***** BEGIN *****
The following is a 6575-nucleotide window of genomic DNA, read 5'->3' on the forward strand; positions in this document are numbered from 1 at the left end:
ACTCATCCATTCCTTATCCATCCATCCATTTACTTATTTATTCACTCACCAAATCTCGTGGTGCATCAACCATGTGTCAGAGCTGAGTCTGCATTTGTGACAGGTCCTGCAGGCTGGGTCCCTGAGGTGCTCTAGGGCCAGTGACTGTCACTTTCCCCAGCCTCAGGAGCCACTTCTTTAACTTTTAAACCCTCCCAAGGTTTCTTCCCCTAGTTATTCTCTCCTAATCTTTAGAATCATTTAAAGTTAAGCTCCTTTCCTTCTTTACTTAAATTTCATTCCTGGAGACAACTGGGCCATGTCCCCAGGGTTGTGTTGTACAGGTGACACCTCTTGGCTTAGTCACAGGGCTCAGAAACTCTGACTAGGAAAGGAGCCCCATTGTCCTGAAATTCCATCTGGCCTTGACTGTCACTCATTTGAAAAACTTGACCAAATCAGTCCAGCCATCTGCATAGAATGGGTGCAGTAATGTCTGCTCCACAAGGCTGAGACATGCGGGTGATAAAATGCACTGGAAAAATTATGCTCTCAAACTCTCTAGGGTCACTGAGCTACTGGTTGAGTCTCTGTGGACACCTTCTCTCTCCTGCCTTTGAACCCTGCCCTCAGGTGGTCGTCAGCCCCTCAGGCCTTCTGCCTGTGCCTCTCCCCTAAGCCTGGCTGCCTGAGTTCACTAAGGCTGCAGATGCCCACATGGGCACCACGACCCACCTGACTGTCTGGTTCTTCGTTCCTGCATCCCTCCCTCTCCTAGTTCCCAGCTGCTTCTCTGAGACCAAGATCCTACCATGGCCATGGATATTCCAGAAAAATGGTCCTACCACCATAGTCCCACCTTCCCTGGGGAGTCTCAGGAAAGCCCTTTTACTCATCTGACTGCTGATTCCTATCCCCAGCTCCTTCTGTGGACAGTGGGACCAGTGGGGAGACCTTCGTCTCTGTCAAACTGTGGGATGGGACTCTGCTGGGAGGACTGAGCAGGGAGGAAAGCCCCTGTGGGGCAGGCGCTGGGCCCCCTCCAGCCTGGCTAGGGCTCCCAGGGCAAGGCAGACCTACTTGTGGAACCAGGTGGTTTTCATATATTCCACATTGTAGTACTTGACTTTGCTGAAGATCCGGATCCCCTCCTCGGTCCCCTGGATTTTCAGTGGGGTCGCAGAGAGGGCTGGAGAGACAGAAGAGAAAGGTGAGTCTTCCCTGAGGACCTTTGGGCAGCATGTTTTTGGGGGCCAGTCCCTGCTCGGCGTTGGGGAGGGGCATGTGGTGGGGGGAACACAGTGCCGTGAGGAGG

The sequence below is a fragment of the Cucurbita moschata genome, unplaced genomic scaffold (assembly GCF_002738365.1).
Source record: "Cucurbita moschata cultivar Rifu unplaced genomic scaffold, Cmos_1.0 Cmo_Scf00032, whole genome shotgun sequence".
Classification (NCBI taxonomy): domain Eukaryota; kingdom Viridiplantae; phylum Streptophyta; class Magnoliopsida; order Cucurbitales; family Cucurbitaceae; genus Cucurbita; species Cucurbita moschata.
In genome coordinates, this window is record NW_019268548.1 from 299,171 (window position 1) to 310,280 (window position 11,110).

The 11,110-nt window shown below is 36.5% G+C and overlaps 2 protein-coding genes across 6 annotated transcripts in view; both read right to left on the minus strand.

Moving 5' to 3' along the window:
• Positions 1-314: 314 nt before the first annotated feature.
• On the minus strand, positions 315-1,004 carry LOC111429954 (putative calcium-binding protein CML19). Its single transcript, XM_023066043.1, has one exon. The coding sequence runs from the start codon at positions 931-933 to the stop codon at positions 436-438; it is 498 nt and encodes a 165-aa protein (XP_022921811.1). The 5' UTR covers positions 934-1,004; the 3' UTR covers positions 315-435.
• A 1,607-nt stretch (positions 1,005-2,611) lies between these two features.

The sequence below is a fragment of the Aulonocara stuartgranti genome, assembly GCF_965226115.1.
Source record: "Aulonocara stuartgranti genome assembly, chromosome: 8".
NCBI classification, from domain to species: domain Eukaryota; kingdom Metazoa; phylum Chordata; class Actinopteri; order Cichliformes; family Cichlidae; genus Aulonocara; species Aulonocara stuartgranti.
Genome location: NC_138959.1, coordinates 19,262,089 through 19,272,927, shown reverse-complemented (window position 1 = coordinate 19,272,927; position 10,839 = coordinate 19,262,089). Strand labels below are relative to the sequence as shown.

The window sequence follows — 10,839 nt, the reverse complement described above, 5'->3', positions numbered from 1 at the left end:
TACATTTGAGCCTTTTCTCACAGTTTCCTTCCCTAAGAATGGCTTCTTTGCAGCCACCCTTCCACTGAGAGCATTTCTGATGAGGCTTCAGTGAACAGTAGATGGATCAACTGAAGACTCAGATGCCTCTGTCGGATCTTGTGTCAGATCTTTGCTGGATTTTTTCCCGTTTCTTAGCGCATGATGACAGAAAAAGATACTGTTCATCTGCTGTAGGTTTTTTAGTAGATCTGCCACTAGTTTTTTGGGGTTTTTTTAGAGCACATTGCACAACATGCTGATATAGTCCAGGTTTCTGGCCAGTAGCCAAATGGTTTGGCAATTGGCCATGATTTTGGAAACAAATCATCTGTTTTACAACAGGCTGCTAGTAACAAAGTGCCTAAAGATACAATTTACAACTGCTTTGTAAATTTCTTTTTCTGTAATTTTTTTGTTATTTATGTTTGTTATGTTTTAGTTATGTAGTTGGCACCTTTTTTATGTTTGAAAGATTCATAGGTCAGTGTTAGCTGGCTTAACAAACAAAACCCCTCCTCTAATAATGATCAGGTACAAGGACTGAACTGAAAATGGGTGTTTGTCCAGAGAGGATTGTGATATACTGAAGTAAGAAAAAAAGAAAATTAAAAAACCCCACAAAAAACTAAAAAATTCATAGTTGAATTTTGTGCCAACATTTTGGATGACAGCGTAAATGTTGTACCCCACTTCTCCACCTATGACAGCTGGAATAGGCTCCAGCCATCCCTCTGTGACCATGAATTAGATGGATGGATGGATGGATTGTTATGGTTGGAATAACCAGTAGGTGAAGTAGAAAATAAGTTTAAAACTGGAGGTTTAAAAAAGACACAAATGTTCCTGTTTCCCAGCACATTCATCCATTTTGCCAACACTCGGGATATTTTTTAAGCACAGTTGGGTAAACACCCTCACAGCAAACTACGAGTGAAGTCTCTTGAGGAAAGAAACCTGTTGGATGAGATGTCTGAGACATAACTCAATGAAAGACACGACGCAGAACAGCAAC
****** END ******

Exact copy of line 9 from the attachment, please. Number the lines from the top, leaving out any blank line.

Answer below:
• Positions 1-314: 314 nt before the first annotated feature.